This has led healthcare organizations to request information about the software that is running these devices that third-party manufacturers have long considered proprietary. The requests have generated tensions between the sides, the WSJ reports.  As we see internet-connected devices become more a part of healthcare, this issue will likely continue.

Payments Start-Ups Target Small Businesses

It’s long been known that small businesses, feeling often overlooked by their banks, have increasingly turned to fintechs for a variety of services. Now fintechs are looking at FX trading as another avenue by which to attract small businesses. Reuters reports that Revolut and TransferWise have signed up thousands of new small business customers, with the promise of a slicker, digital interface and better rates for making FX trades.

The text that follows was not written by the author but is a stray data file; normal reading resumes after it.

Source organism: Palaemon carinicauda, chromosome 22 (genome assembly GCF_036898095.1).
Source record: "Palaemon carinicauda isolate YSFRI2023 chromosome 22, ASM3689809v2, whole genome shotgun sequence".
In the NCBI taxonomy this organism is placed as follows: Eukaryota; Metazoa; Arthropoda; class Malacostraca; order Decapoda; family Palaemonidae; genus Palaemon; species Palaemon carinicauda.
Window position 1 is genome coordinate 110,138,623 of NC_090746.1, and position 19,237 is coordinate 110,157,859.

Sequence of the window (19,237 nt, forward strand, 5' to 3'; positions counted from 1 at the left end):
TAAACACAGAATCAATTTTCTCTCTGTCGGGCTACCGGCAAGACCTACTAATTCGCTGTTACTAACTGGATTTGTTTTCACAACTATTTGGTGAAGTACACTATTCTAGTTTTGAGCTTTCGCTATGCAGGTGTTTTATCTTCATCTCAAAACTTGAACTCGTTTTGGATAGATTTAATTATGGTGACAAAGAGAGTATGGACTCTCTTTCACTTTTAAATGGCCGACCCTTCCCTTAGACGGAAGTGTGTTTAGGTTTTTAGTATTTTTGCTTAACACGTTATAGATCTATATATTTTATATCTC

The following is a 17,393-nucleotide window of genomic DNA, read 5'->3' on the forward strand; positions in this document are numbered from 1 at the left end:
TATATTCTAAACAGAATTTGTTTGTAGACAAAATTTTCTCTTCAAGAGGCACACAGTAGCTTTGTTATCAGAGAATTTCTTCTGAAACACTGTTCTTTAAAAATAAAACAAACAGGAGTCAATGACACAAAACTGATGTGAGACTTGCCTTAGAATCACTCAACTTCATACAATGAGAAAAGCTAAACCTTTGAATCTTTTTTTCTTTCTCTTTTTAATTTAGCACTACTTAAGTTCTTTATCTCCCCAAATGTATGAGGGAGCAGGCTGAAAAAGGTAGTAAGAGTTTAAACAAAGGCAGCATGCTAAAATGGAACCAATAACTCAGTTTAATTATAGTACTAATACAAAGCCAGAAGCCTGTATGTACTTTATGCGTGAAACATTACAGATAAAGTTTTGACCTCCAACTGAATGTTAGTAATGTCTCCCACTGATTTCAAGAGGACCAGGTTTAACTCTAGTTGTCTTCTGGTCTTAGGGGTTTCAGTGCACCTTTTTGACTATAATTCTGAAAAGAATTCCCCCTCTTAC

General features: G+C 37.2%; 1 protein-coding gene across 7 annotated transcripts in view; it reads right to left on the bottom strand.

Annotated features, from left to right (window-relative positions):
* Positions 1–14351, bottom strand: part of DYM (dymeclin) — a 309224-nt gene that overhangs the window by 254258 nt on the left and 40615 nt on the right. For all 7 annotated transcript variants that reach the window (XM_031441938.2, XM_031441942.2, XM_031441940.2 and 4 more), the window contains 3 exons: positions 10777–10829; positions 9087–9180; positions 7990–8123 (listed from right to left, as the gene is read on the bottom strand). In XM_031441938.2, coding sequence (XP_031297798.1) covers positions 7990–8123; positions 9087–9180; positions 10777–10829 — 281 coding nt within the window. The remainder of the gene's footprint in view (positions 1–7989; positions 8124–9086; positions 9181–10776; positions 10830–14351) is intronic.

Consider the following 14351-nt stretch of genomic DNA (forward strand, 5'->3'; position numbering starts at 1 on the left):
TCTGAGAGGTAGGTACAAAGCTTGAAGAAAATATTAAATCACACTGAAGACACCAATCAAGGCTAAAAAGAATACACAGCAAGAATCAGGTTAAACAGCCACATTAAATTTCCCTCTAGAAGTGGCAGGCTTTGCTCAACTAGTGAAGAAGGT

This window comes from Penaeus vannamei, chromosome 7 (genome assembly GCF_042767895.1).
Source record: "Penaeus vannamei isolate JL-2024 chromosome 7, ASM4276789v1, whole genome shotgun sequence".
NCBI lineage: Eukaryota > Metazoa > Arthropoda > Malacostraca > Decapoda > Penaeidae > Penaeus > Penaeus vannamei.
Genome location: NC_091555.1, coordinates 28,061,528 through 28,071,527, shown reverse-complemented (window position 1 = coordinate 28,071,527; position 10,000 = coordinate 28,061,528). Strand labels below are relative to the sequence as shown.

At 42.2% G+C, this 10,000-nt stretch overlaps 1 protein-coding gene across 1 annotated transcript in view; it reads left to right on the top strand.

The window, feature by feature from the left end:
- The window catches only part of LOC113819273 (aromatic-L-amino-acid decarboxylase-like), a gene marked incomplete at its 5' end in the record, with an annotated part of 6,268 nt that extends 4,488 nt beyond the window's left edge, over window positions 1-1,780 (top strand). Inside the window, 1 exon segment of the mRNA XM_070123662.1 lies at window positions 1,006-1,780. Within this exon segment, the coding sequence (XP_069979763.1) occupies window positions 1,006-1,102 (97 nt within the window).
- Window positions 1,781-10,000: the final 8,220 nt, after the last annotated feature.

“Small businesses don’t get any better prices than consumers,” Stuart Gregory, head of TransferWise for Business, is quoted as saying. That goes to the heart of the frustration many small businesses have with financial institutions — that they are treated, more or less, like a general consumer, as opposed to the services mid-to-large size business clients receive.

“Fintechs that focus directly on FX services in the B2B cross-border payments space are uniquely positioned to cater to the business needs of today’s small business,” adds Iain McNicoll, VP, Regional Head – Americas, SMB at  Payoneer. “Legacy banks are hamstrung by their complex matrix organization, which can deprioritize small businesses; in contrast, fintech brokers have an in-depth understanding of modern small business models, which results in a more intuitive payments platform, better service, and lower rates for customers.”